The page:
Not A Quilt

My Dear Friend and I talked about the process of writing. She is an avid reader, but not a writer (yet). I told her I needed to remove some fat from my current WIP. She asked why I didn’t write everything in up front and take it out at the end.

How best to explain my process? I’ve considered posting about it so many times I couldn’t remember if I had. I still can’t, so forgive me if this sounds familiar.

I used to think of writing like quilting or sewing. Not that I quilt or sew, but what I imagine quilting and sewing to be like. Each chapter or scene is a quilting block. They’re colorful bits of prose held together by stitches of transitional sentences and when enough are stitched together, a story-picture emerges.

Except it isn’t like that at all. Not for me, anyway.

I’ve finished two books and started several others, so I’m getting familiar with my writing style. I’m a weaver.

Long ago, a professional writer (forgive me, I can’t remember which one) told me to treat each chapter of a book like a short story. It should have a beginning, a middle and an end. It should have a climax and a plot complication. It should stand alone for the most part as a solid piece of writing. Like a quilting block.

Except a chapter cannot truly be a short story within a coherent novel. A chapter moves the greater story forward. It builds on what went before and lays groundwork for what comes after. A novel is like a tapestry of many colors woven together in a seemingly random manner until the final picture emerges.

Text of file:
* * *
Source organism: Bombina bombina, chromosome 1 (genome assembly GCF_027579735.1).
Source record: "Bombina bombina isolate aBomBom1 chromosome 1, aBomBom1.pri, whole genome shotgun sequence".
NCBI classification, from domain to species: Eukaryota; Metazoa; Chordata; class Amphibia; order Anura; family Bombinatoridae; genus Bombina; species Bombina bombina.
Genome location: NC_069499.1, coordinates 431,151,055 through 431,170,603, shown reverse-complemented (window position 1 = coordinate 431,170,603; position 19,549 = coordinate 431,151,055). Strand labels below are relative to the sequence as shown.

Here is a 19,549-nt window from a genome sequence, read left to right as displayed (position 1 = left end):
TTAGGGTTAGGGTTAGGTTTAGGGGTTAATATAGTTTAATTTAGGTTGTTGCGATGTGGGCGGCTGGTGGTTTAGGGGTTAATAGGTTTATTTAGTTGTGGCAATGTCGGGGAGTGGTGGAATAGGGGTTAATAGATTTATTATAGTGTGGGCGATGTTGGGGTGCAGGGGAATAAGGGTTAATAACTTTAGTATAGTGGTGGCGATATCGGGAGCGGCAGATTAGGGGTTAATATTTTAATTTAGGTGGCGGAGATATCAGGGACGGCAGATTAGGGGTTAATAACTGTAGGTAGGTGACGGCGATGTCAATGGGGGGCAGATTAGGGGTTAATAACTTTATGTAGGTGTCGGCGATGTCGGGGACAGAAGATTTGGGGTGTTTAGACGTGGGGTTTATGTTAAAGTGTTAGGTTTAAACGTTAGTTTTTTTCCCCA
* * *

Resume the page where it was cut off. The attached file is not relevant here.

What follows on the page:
The trouble with putting too much on the page up front – for me – is I risk tangling or losing threads when I cut. You cannot cut out part of a tapestry without ruining it. All the threads unravel. You can try to pull out a single thread, but you risk snagging up everything else.

Of course, the problem with this analogy is it leads to the idea that everything I put into a first draft is gold, which is patently untrue. It also runs the risk of impossible-to-meet expectations of myself while writing that first draft.

In the end, I try for a balance of writing and quick editing the following day to remove obvious errors. It’s far easier to re-work 500 words than one or two thousand. Or 10K, for that matter.

Fortunately for me and my writing style, I also tend to write “lean” first drafts and use the next two or three passes to add detail. That helps bypass much of the potential mess.

In the end, I hope the work stands on its own – intricate, cohesive and collectible. Only time will tell, I suppose.

In the meanwhile, I’ll weave away, one thread at a time, as quickly and carefully as I can.

How about you, writers? Quilters, weavers or something else?

About Robynn Tolbert

Born in Kansas and born again at age six, Robynn has published two novels and started her third. Robynn, aka Ranunculus Turtle, lives in Kansas with a clowder of cats, a patient dog and a garden.

12 comments on “Not A Quilt

  1. Hmm, good thought! I’m a Snowflaker, so probably the nearest thing in your analogy is crochet – starting off with a germ of an idea, slowly adding depth and complexity as it gets bigger. When it comes time to move on from planning, knuckle down and work, it’s a matter of knotting one sentence into those that have gone before, in the place where I happen to be up to. And then another sentence… and another. Then one day it’s done, and that tends to be a very good day indeed!